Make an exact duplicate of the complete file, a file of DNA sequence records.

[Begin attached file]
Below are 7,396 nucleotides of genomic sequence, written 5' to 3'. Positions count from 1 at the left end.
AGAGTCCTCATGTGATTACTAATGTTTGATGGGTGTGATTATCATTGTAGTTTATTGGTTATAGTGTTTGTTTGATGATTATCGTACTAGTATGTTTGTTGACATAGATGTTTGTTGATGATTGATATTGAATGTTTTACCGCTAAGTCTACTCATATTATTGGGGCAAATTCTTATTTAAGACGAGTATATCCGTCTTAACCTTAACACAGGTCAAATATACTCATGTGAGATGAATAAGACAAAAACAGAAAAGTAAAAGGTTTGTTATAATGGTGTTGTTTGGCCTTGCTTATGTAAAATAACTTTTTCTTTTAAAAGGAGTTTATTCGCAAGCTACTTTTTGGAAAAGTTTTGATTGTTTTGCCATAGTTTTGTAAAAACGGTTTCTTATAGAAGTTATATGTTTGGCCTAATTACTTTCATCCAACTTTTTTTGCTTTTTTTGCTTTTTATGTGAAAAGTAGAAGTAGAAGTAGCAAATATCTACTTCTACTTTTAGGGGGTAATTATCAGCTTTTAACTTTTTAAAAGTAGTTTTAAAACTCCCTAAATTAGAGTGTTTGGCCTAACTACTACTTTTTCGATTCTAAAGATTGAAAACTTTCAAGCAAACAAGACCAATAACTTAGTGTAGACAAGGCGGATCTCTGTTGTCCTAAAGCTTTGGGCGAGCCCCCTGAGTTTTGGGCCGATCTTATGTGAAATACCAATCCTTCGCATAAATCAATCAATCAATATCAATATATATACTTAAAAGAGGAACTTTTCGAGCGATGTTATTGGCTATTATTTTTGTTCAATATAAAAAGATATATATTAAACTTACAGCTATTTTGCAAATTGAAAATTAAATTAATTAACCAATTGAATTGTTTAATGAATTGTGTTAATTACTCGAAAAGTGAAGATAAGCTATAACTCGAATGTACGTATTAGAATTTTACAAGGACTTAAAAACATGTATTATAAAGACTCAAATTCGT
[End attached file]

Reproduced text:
Below are 7,396 nucleotides of genomic sequence, written 5' to 3'. Positions count from 1 at the left end.
AGAGTCCTCATGTGATTACTAATGTTTGATGGGTGTGATTATCATTGTAGTTTATTGGTTATAGTGTTTGTTTGATGATTATCGTACTAGTATGTTTGTTGACATAGATGTTTGTTGATGATTGATATTGAATGTTTTACCGCTAAGTCTACTCATATTATTGGGGCAAATTCTTATTTAAGACGAGTATATCCGTCTTAACCTTAACACAGGTCAAATATACTCATGTGAGATGAATAAGACAAAAACAGAAAAGTAAAAGGTTTGTTATAATGGTGTTGTTTGGCCTTGCTTATGTAAAATAACTTTTTCTTTTAAAAGGAGTTTATTCGCAAGCTACTTTTTGGAAAAGTTTTGATTGTTTTGCCATAGTTTTGTAAAAACGGTTTCTTATAGAAGTTATATGTTTGGCCTAATTACTTTCATCCAACTTTTTTTGCTTTTTTTGCTTTTTATGTGAAAAGTAGAAGTAGAAGTAGCAAATATCTACTTCTACTTTTAGGGGGTAATTATCAGCTTTTAACTTTTTAAAAGTAGTTTTAAAACTCCCTAAATTAGAGTGTTTGGCCTAACTACTACTTTTTCGATTCTAAAGATTGAAAACTTTCAAGCAAACAAGACCAATAACTTAGTGTAGACAAGGCGGATCTCTGTTGTCCTAAAGCTTTGGGCGAGCCCCCTGAGTTTTGGGCCGATCTTATGTGAAATACCAATCCTTCGCATAAATCAATCAATCAATATCAATATATATACTTAAAAGAGGAACTTTTCGAGCGATGTTATTGGCTATTATTTTTGTTCAATATAAAAAGATATATATTAAACTTACAGCTATTTTGCAAATTGAAAATTAAATTAATTAACCAATTGAATTGTTTAATGAATTGTGTTAATTACTCGAAAAGTGAAGATAAGCTATAACTCGAATGTACGTATTAGAATTTTACAAGGACTTAAAAACATGTATTATAAAGACTCAAATTCGT